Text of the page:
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their recurrence – same same but different. Always the same phone number. Always the same nondescript item to be sold – a sofa, a fridge, a bed, a TV. It is not hard to find a commentary here on the state of the contemporary capitalist world of the disposable white good and other detritus of the middle-class home. Finally, there is always the same mystery: who is the finder, writer, placer of these objects and why does he/she do it? Over the years I have tried many times to call the number on the objects I have seen and collected, always to no avail. When I started writing this article I again tried to call, and again was directed straight to a phone company voice mail: ‘the person you have called is not available.’ In my mind this made it pretty clear that the advertisements written on the objects were not real, for there was no person at the end of the line with products to part with for a nominal fee. Of course, as luck would have it, my mother – a persistent investigator and self-described ‘hound’ – dialled the number one evening and was greeted by the voice of an older man with a thick Greek accent. It turned out that he did indeed have sofas to sell, at least that is what he told my mother. What was I to make of this? Having already begun writing this article with a particular conception of the sign writer – an unknown entity, no voice, no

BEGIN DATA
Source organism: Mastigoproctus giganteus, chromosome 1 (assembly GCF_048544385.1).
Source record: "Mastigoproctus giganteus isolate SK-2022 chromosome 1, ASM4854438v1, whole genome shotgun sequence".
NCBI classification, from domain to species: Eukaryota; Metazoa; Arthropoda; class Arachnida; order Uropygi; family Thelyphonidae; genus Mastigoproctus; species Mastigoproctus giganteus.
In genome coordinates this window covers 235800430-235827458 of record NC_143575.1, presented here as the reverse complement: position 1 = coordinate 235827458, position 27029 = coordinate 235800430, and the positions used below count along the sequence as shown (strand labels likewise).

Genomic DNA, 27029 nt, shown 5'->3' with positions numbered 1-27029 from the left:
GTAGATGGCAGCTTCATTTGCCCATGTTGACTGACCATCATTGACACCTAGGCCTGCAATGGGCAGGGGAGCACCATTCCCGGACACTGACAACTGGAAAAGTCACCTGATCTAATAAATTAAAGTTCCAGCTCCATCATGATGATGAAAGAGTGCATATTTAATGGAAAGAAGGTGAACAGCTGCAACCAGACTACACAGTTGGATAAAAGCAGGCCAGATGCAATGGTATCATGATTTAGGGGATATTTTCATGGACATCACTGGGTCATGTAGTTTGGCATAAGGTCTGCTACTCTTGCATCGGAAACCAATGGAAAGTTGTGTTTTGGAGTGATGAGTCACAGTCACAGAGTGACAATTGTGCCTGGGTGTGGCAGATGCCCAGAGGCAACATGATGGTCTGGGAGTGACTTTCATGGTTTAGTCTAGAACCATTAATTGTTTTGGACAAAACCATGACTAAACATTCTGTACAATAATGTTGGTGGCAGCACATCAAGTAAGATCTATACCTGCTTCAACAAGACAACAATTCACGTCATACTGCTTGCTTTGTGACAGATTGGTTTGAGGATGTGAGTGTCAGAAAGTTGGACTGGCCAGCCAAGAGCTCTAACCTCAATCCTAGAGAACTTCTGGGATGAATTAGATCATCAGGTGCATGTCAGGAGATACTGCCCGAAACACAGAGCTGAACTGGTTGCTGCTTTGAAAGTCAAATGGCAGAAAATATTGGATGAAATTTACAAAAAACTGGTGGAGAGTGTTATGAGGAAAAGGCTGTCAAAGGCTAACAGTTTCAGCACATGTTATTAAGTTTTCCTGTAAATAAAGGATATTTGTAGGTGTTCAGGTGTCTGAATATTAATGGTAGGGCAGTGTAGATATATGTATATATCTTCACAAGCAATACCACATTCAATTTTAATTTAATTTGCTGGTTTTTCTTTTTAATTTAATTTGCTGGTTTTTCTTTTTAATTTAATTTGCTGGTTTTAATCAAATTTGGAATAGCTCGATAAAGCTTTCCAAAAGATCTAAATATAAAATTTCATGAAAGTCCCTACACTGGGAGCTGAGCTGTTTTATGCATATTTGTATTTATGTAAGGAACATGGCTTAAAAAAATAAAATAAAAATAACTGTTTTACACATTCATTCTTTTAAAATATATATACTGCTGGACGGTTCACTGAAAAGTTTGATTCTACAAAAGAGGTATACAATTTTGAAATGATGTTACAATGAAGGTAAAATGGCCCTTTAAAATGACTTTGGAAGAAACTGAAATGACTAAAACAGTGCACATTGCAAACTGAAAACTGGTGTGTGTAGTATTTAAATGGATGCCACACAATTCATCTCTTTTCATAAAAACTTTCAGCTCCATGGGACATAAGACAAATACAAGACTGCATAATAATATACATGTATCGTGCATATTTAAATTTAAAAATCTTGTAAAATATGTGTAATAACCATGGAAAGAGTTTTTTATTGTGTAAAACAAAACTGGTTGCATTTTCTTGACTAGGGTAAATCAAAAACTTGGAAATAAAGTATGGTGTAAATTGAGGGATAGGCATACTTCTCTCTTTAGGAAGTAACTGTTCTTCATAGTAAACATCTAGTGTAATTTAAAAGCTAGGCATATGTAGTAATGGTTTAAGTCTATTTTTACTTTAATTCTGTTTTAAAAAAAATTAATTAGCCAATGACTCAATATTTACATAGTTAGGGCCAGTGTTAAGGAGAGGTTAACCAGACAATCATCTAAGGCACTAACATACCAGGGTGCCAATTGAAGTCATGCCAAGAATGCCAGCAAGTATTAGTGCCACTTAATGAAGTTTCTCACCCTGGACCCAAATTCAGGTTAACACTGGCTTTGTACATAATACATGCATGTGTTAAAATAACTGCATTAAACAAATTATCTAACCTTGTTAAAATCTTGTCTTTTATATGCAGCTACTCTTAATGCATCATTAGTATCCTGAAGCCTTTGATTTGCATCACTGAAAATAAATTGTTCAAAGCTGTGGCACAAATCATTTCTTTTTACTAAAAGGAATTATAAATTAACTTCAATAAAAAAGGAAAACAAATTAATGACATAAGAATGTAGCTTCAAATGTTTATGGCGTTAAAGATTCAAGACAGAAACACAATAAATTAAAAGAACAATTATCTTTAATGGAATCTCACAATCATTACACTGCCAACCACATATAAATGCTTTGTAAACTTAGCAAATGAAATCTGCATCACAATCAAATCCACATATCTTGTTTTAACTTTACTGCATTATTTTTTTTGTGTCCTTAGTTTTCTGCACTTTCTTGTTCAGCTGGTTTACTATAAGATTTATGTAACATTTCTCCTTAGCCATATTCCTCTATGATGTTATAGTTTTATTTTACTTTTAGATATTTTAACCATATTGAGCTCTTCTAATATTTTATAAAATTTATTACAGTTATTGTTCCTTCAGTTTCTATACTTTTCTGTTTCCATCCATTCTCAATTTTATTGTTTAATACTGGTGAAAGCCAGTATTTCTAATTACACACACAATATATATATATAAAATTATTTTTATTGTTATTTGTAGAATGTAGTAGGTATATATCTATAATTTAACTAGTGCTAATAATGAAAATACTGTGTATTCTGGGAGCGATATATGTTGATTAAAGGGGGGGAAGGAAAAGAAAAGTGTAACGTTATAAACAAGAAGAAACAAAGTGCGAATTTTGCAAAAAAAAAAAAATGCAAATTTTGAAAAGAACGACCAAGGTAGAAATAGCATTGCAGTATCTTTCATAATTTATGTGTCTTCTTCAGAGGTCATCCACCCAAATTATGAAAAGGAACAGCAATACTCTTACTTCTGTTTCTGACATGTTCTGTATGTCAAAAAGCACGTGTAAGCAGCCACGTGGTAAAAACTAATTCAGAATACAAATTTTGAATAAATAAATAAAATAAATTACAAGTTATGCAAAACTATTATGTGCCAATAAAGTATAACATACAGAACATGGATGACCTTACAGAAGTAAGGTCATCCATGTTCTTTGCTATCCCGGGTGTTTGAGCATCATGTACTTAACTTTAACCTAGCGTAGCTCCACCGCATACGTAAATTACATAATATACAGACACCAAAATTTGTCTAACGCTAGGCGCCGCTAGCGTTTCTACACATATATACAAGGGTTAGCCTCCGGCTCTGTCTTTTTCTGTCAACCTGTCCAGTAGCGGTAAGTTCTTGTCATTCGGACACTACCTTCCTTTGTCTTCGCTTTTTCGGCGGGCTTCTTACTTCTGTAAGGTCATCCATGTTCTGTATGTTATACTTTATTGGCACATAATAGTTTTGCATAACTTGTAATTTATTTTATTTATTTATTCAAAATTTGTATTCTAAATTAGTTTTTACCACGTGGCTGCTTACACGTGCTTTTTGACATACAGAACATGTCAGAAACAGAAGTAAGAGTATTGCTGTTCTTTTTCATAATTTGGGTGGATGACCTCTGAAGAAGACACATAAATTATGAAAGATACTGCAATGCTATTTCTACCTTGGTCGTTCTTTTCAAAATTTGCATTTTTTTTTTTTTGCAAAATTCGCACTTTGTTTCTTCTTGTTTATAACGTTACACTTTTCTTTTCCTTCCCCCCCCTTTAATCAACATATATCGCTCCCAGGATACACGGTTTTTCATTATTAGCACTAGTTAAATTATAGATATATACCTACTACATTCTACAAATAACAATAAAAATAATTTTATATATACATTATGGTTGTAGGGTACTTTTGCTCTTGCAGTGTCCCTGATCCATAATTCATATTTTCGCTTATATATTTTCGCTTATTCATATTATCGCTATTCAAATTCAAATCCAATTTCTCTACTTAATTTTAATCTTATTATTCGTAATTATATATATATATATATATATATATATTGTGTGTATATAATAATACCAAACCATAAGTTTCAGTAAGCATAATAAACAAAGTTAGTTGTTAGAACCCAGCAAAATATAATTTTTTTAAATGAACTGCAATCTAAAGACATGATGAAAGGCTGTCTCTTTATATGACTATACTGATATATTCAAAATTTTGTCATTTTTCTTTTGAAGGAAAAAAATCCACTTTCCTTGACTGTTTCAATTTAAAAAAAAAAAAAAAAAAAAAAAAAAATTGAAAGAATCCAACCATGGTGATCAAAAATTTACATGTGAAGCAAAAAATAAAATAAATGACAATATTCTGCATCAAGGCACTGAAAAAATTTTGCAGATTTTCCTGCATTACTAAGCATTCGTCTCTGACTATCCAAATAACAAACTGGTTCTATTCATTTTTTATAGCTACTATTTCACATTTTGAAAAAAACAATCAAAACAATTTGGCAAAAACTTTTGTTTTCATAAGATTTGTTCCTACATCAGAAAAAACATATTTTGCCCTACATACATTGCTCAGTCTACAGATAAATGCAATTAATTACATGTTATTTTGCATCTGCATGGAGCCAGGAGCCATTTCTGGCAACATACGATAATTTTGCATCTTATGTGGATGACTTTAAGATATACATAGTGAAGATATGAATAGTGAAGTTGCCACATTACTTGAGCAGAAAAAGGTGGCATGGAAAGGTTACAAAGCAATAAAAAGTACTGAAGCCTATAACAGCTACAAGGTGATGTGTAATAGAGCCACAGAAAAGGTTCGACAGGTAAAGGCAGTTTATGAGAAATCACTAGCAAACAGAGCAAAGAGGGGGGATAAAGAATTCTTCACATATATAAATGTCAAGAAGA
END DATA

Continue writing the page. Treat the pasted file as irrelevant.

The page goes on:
gender, no clear functional purpose for his/her signs – I was now forced to take into consideration this man’s ostensible intention. Alas, when I tried to call him the following day I played the wrong card, telling him straight up that I was writing an article on his signs and then asking for an interview. As soon as the words had left my lips… dial tone. This man did not want the kind of attention I was giving him, for reasons we can only speculate upon. Perhaps he just wanted to get back to sales. My artist, author of the coveted signs, remained elusive and every time I tried to call him back I was put straight through to the same old voice mail. But, you know, that kind of suited me. Whatever this sign writer’s intentions might actually be, there is something about his creations that transcends their apparent function, dragging them into the realm of Art. However, I can’t help but believe that his intentions fit somehow with my interpretations. Of course, I am not alone in my aesthetic interest in the sign writer’s work. In a show in 2004 at SLOT space on Regent Street, Tony Twigg, a Redfern local and artist, amassed a collection of signs that he had found on the streets over the course of two months. Twigg also exhibited photos of the objects as they had originally been placed on the streets. In an essay to accompany the 2004 display, Twigg and his partner Gina Fairley emphasise the importance of the objects’ ‘strate-

December 2012  
December 2012  

Art Tribes of Sydney